How to Manage Memory in PHP | 4 | WebReference

How to Manage Memory in PHP | 4

How to Manage Memory in PHP

Change on Write

The concept of reference counting also creates a new possibility for data manipulation in the form of what userspace scripters actually think of in terms of "referencing". Consider the following snippet of userspace code:

Being experienced in the ways of PHP code, you'll instinctively recognize that the value of $a will now be 6 even though it was initialized to 1 and never (directly) changed. This happens because when the engine goes to increment the value of $b by 5, it notices that $b is a reference to $a and says, "It's okay for me to change the value without separating it, because I want all reference variables to see the change."

But how does the engine know? Simple, it looks at the fourth and final element of the zval struct: is_ref.This is just a simple on/off bit value that defines whether the value is, in fact, part of a userspace-style reference set. In the previous code snippet, when the first line is executed, the value created for $a gets a refcount of 1, and an is_ref value of 0 because its only owned by one variable ($a), and no other variables have a change on write reference to it. At the second line, the refcount element of this value is incremented to 2 as before, except that this time, because the script included an ampersand to indicate full-reference, the is_ref element is set to 1.

Finally, at the third line, the engine once again fetches the value associated with $b and checks if separation is necessary. This time the value is not separated because of a check not included earlier. Here's the refcount check portion of get_var_and_separate() again, with an extra condition:

This time, even though the refcount is 2, the separation process is short-circuited by the fact that this value is a full reference. The engine can freely modify it with no concern about the values of other variables appearing to change magically on their own.

Separation Anxiety

With all this copying and referencing, there are a couple of combinations of events that can't be handled by clever manipulation of is_ref and refcount. Consider this block of PHP code:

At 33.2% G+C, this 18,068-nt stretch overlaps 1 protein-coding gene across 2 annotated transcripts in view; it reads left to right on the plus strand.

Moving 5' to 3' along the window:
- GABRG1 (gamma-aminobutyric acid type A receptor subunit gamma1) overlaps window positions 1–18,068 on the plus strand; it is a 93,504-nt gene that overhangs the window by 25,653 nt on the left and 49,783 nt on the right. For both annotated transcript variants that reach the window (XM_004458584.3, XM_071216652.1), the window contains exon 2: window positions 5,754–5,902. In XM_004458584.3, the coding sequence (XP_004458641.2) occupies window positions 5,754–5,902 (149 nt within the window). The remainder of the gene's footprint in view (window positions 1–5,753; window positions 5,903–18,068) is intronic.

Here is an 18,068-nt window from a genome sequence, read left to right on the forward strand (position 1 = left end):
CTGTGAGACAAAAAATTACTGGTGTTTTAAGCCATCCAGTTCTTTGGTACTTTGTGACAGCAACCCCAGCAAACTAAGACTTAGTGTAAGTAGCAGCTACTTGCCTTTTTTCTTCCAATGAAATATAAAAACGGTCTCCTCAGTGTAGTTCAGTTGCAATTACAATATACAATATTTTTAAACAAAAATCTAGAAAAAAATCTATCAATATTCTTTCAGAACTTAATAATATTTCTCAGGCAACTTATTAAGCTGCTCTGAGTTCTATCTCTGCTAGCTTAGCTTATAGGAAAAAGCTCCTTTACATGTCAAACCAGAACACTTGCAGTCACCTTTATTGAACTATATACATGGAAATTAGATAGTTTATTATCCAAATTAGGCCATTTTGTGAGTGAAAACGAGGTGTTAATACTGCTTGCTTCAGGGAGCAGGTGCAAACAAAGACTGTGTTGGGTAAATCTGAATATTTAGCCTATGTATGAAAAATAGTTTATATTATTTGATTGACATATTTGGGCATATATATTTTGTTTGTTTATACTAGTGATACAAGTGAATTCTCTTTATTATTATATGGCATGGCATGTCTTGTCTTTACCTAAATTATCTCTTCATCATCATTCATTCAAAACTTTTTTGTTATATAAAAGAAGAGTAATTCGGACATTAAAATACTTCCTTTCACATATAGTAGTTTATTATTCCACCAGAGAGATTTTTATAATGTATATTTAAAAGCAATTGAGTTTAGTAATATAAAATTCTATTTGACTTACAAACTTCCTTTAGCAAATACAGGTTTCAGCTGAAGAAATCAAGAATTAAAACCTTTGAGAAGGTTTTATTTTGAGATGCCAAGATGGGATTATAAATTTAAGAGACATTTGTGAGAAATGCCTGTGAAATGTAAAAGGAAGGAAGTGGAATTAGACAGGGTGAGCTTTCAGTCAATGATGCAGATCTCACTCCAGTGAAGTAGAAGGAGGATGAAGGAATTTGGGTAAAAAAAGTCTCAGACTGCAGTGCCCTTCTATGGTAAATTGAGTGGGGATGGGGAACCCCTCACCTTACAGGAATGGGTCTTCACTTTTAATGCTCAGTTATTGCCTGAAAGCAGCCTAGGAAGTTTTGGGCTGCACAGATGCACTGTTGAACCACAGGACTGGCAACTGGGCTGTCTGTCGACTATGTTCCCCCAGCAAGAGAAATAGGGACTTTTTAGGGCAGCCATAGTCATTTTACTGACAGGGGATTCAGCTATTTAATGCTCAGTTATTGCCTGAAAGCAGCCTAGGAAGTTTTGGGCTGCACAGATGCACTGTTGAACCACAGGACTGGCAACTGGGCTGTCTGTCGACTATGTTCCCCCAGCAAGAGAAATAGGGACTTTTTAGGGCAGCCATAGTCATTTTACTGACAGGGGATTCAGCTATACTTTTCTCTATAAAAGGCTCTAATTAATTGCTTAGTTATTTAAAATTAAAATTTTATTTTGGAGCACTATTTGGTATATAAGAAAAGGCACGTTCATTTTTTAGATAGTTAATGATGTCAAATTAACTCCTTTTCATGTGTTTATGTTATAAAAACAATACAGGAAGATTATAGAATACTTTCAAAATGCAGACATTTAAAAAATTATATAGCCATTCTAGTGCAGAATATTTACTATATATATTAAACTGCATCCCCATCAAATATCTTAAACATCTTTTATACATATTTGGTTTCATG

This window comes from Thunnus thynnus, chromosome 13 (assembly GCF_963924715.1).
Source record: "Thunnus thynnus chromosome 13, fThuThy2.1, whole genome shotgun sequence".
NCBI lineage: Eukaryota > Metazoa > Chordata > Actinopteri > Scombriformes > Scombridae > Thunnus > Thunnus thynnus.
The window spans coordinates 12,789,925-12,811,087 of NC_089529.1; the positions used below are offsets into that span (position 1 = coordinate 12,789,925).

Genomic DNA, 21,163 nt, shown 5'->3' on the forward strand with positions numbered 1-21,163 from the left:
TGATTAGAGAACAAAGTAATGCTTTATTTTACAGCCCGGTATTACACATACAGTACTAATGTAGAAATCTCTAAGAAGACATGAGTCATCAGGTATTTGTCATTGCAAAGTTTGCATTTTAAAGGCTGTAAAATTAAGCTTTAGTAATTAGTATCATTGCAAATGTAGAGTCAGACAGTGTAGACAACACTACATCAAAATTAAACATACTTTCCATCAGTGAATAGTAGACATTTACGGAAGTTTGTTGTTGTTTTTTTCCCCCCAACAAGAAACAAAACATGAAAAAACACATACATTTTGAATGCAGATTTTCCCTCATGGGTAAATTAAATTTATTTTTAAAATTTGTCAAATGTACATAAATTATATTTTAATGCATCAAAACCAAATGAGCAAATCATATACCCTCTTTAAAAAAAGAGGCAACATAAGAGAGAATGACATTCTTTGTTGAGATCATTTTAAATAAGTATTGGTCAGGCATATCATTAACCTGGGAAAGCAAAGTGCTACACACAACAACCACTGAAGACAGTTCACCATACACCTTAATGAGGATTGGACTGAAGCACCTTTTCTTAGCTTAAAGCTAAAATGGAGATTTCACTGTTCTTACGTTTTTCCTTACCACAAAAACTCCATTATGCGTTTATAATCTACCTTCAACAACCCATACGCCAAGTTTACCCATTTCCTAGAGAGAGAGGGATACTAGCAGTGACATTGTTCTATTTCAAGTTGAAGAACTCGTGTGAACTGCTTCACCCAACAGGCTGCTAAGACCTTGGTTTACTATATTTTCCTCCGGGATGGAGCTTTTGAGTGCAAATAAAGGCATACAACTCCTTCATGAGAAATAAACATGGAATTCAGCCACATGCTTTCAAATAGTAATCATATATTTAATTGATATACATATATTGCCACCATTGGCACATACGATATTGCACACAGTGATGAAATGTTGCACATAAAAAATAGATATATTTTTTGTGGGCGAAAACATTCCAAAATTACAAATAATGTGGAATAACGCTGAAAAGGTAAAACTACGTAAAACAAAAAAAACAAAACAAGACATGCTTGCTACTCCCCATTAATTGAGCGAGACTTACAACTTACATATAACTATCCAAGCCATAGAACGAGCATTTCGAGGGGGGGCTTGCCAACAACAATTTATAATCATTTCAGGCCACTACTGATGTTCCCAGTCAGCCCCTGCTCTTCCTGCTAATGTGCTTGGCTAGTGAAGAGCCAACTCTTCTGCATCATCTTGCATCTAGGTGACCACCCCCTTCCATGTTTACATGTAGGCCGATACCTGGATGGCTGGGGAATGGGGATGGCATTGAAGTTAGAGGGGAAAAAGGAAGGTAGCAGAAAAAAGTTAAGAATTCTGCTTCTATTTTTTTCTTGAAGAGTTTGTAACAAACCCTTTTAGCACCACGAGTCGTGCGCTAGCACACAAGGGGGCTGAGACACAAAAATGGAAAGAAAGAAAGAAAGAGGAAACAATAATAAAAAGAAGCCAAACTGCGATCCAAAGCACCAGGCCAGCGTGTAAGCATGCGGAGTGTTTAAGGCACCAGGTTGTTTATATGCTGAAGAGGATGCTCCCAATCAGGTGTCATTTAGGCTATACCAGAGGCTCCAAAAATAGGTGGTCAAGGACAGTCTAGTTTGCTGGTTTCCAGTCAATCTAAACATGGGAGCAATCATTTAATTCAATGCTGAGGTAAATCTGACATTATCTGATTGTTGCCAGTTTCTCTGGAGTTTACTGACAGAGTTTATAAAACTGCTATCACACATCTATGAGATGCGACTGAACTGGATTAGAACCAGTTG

Here you have a single value that needs to be associated with three different variables, two in a change-on-write full reference pair, and the third in a separable copy-on-write context. Using just is_ref and refcount to describe this relationship, what values will work?

The answer is: none. In this case, the value must be duplicated into two discrete zval*s, even though both will contain the exact same data (see Figure 3.2).

Similarly, the following code block will cause the same conflict and force the value to separate into a copy (see Figure 3.3).

Notice here that in both cases here, $b is associated with the original zval object because at the time separation occurs, the engine doesn't know the name of the third variable involved in the operation.


PHP is a managed language. On the userspace side of things, this careful control of resources and memory means easier prototyping and fewer crashes. After you delve under the hood though, all bets are off and it's up to the responsible developer to maintain the integrity of the runtime environment.

This Chapter is excerpted from the new book titled, "Extending and Embedding PHP", authored by Sara Golemon, published by Sams in the Developer's Library, May, 2006. Copyright 2006 by Sams Publishing. All rights reserved, reprinted with permission from Pearson Education. Content excerpt represents Chapter 3, pages 35 to 46. To learn more, please visit:


Created: March 27, 2003
Revised: June 19, 2006